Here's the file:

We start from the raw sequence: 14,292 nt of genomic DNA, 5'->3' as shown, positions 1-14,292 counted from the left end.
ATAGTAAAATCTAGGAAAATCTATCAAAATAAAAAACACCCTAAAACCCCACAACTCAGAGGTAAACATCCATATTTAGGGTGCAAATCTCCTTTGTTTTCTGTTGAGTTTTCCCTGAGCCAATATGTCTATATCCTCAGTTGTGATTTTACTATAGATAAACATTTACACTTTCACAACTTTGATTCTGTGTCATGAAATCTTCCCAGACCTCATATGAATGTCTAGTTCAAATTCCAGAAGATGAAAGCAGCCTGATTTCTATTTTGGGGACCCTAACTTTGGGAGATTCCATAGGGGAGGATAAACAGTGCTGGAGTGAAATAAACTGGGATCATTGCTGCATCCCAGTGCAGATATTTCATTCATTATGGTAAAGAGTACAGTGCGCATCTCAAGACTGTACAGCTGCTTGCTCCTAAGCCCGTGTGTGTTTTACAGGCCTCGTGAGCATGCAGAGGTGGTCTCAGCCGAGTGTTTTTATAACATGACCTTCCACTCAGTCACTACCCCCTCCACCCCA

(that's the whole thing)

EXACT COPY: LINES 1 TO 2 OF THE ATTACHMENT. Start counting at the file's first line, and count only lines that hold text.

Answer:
We start from the raw sequence: 14,292 nt of genomic DNA, 5'->3' as shown, positions 1-14,292 counted from the left end.
ATAGTAAAATCTAGGAAAATCTATCAAAATAAAAAACACCCTAAAACCCCACAACTCAGAGGTAAACATCCATATTTAGGGTGCAAATCTCCTTTGTTTTCTGTTGAGTTTTCCCTGAGCCAATATGTCTATATCCTCAGTTGTGATTTTACTATAGATAAACATTTACACTTTCACAACTTTGATTCTGTGTCATGAAATCTTCCCAGACCTCATATGAATGTCTAGTTCAAATTCCAGAAGATGAAAGCAGCCTGATTTCTATTTTGGGGACCCTAACTTTGGGAGATTCCATAGGGGAGGATAAACAGTGCTGGAGTGAAATAAACTGGGATCATTGCTGCATCCCAGTGCAGATATTTCATTCATTATGGTAAAGAGTACAGTGCGCATCTCAAGACTGTACAGCTGCTTGCTCCTAAGCCCGTGTGTGTTTTACAGGCCTCGTGAGCATGCAGAGGTGGTCTCAGCCGAGTGTTTTTATAACATGACCTTCCACTCAGTCACTACCCCCTCCACCCCA